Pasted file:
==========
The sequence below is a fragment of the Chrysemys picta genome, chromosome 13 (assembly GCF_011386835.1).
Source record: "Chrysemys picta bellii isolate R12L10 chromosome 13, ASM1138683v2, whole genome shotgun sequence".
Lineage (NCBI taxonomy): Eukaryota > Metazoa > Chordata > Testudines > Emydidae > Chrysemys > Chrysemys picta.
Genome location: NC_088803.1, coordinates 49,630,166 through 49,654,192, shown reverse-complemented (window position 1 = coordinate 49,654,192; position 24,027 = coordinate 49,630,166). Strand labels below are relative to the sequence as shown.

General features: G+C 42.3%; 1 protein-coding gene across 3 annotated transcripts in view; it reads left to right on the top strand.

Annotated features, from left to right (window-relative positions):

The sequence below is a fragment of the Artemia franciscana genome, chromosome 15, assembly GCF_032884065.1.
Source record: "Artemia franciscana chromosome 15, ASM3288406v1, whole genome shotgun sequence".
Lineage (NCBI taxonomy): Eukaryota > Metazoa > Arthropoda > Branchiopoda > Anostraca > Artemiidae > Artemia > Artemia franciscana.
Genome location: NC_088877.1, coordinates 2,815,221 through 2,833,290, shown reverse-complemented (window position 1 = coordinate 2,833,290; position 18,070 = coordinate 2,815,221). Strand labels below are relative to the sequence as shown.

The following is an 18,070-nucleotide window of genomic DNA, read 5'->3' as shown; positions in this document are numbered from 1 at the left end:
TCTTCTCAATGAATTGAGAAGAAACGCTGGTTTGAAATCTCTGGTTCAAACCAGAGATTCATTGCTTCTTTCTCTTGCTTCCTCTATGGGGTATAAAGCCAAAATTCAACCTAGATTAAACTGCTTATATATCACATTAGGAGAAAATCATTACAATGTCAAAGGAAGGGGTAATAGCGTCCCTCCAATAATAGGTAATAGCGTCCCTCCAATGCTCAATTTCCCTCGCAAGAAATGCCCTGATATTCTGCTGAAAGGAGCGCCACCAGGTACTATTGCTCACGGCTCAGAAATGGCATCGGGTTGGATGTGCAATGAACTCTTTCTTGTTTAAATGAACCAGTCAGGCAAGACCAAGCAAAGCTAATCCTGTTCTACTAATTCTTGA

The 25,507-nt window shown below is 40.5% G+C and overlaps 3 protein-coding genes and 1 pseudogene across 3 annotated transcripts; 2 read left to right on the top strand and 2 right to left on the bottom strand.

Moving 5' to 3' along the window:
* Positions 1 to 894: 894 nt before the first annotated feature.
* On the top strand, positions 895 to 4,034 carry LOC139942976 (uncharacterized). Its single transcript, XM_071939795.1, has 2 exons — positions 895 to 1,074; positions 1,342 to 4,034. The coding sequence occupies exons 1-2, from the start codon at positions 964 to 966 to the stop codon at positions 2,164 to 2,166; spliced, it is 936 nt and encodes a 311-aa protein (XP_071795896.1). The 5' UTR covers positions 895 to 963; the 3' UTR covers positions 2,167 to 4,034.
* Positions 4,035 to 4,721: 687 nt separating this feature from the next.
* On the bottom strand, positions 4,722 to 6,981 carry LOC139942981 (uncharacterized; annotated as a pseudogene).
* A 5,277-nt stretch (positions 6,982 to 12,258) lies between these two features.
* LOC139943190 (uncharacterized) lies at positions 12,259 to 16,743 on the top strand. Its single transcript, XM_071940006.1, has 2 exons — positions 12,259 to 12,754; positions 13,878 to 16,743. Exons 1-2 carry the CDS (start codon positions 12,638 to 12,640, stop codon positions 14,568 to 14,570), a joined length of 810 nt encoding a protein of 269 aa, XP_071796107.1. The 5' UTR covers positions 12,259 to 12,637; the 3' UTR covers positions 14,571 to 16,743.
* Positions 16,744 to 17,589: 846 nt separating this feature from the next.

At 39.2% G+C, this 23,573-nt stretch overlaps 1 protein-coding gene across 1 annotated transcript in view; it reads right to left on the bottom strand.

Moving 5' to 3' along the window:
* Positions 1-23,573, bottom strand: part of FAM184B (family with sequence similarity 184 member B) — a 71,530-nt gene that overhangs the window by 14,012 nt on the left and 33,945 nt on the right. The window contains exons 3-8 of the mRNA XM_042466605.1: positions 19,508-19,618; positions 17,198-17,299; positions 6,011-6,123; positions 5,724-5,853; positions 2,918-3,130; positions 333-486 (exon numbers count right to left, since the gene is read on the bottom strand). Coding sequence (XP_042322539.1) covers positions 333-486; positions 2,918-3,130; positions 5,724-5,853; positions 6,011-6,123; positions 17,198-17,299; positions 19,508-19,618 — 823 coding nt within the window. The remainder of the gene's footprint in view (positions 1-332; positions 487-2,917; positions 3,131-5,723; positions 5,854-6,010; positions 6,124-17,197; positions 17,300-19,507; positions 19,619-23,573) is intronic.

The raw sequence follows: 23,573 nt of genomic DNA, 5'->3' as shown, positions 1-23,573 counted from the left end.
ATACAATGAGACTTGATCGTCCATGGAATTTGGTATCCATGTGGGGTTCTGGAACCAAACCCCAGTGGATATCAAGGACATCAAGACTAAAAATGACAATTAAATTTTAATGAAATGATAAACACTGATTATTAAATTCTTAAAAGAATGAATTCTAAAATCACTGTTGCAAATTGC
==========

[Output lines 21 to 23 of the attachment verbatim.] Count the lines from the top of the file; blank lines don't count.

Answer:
* Positions 16,744 to 17,589: 846 nt separating this feature from the next.

At 39.2% G+C, this 23,573-nt stretch overlaps 1 protein-coding gene across 1 annotated transcript in view; it reads right to left on the bottom strand.

Moving 5' to 3' along the window: